by Mel Hughes
David, I loved the “Like an egg from a tall chicken” simile. Great big grin from that one.
On the other hand, you can’t say “potato head” in a Bible-times book. Potatoes are indigenous to the Americas, and they didn’t get to the eastern hemisphere until the 1500s. It would throw me out of a story completely if I read that, and you’d lose all credibility.
And as for horse pucky, I like it, but you still can’t use it in a BC setting. The word “puck” didn’t come into being until at least 1000 AD, and it wasn’t used to describe a hard round object until the invention of hockey. The original meaning of “puck” was an evil spirit.
I know you are using modern and informal language to make the readers think of the characters as real people, not guys who spoke King James English or something. But you still have to take the time period into consideration.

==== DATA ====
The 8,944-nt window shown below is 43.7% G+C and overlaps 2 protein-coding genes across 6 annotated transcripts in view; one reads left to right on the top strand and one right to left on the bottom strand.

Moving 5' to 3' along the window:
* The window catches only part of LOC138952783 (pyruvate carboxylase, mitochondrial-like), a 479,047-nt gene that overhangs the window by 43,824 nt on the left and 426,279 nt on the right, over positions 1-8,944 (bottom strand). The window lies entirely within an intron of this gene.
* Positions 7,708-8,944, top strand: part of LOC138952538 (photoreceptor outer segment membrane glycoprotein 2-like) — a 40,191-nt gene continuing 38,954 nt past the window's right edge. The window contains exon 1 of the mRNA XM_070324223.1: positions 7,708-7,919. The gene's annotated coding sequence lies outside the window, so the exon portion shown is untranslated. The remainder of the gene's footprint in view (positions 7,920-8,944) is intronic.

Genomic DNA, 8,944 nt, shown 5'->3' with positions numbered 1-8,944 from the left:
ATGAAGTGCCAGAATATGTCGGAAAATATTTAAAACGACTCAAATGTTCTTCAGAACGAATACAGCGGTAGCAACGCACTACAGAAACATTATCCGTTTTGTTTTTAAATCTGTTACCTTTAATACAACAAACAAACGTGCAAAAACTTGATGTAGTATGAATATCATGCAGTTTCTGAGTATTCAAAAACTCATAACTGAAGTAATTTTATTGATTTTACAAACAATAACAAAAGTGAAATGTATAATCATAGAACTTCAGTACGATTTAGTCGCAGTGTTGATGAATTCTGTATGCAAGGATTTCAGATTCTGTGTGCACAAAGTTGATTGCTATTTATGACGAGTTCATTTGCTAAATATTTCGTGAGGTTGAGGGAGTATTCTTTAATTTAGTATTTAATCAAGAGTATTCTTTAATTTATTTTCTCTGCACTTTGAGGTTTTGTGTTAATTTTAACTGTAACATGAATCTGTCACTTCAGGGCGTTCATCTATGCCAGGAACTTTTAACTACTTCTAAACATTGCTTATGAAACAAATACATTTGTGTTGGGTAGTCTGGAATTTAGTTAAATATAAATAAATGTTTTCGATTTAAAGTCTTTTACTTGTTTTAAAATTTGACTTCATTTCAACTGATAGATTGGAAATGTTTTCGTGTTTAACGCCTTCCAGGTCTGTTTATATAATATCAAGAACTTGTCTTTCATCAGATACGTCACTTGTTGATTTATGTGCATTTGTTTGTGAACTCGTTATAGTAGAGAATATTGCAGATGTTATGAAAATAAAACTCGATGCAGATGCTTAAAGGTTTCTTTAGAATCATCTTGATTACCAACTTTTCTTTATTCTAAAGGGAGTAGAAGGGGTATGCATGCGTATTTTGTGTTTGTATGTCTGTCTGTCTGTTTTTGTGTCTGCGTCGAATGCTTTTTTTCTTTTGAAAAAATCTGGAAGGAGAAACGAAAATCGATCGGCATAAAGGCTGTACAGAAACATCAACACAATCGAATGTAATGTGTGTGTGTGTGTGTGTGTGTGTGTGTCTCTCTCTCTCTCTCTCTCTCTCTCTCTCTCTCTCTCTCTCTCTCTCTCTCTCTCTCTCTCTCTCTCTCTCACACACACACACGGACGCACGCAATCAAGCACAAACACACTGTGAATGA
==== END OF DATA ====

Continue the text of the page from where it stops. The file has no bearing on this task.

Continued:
I had to ghost-write a book once set in 7th-8th century AD Syria and Spain, and it was tough. Ultimately my characters did use contractions, because in their own language they would have been speaking informally, but I couldn’t use expressions like “corny” because corn also didn’t come to the eastern hemisphere until the Americas. (My client was a movie producer and he instantly called me on it.)
Thanks for listening, and I’m not as nitpicky as I sound. (Who’m I kidding. I’m even more nitpicky than I sound.)
1 thought on “Pucks & Potatoes”
I didn’t know potatoes were a western veggie… Fun trivia! And that picture is hilarious…. I completely understand cutting words for the sake of historical accuracy. It makes sense. Thanks for sharing!